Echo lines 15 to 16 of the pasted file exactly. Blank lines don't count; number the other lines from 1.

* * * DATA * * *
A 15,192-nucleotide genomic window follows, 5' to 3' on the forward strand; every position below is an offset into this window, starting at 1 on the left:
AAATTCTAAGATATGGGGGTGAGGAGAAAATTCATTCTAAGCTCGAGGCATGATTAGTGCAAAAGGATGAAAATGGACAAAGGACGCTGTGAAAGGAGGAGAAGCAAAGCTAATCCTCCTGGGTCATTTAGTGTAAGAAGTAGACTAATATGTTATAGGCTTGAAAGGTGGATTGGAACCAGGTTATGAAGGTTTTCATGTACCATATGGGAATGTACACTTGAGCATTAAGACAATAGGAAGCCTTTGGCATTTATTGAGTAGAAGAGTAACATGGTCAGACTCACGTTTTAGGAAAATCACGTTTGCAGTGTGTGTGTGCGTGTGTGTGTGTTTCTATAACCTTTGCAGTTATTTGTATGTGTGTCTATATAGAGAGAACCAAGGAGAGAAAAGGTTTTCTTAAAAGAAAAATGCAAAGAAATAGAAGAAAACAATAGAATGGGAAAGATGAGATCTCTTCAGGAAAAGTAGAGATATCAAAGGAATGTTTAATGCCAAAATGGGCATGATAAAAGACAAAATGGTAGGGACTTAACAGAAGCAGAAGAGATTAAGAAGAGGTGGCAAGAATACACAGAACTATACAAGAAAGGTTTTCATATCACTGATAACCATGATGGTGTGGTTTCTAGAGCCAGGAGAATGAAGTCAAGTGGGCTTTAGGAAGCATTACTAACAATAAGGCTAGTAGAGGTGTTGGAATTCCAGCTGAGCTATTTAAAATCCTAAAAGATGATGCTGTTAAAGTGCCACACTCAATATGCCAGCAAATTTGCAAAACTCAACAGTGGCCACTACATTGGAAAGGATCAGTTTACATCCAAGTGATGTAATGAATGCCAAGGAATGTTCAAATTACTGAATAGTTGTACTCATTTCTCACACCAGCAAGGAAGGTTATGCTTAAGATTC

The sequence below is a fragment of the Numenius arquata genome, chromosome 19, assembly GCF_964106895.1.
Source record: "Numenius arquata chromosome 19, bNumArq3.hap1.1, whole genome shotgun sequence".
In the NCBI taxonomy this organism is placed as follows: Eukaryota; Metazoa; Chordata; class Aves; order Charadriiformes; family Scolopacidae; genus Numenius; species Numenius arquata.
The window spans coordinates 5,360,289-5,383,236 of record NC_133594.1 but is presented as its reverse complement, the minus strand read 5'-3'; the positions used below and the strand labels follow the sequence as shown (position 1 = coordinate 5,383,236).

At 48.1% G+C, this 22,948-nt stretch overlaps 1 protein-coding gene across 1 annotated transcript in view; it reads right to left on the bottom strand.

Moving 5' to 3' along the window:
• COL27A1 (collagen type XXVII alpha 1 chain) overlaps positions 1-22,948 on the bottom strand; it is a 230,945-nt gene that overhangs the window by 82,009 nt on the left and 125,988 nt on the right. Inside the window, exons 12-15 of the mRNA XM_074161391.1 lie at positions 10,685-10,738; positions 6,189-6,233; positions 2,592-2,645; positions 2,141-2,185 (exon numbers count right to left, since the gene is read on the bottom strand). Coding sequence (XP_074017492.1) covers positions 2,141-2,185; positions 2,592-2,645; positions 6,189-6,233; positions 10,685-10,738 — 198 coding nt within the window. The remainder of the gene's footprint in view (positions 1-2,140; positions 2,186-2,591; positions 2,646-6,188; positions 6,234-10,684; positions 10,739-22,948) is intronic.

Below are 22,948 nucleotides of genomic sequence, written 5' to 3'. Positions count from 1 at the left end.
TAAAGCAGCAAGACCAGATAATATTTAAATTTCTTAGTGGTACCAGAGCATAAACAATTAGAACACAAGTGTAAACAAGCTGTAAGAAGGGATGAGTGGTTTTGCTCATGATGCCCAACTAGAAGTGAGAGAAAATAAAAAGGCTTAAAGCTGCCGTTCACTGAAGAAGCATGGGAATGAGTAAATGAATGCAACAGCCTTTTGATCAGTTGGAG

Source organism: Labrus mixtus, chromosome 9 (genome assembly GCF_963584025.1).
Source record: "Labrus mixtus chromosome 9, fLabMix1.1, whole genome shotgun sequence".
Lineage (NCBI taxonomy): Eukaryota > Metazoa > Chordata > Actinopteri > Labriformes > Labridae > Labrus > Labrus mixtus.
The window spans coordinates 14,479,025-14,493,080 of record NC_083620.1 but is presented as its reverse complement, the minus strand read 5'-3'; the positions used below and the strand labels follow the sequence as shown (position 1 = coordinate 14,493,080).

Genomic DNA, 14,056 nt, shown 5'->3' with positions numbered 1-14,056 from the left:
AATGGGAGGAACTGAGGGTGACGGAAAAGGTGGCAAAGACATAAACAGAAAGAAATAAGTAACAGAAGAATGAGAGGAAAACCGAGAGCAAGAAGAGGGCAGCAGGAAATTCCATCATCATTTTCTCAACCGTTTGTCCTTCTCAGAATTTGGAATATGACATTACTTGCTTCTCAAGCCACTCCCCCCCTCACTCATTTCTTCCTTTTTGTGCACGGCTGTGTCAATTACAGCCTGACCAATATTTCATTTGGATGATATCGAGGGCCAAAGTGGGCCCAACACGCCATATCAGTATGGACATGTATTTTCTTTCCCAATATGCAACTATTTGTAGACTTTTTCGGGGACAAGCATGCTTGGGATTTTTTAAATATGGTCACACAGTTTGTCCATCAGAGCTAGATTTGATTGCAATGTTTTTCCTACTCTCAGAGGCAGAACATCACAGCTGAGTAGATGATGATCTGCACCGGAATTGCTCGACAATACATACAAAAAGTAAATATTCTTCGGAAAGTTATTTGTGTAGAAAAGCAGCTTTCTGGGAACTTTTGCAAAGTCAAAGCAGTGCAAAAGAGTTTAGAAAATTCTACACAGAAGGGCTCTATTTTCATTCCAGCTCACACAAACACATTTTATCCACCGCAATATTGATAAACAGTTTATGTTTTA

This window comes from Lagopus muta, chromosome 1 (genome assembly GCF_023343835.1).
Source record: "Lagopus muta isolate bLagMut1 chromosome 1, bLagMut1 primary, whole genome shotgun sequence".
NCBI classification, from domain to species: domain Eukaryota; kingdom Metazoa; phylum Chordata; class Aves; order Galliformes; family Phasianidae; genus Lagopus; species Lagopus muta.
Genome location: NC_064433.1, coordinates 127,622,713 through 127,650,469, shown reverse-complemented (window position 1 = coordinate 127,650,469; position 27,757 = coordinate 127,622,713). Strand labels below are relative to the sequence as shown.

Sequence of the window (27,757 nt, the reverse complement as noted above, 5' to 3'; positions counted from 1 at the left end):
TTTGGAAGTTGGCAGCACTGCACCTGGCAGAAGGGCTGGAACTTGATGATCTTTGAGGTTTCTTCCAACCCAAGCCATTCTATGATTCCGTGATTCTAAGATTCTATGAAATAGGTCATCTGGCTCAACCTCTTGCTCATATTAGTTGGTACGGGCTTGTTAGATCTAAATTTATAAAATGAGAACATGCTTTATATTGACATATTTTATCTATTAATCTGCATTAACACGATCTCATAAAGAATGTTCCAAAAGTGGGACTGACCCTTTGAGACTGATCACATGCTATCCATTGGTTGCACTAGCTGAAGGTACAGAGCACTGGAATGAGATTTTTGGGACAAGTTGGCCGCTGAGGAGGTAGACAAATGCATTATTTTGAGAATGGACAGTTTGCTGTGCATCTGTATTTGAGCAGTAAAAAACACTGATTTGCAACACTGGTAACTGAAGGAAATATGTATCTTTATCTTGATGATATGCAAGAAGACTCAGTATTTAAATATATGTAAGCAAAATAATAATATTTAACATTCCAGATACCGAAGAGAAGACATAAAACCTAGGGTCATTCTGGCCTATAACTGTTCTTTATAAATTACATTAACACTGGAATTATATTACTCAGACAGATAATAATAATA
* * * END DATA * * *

The window spans coordinates 14,479,025-14,493,080 of record NC_083620.1 but is presented as its reverse complement, the minus strand read 5'-3'; the positions used below and the strand labels follow the sequence as shown (position 1 = coordinate 14,493,080).

Genomic DNA, 14,056 nt, shown 5'->3' with positions numbered 1-14,056 from the left: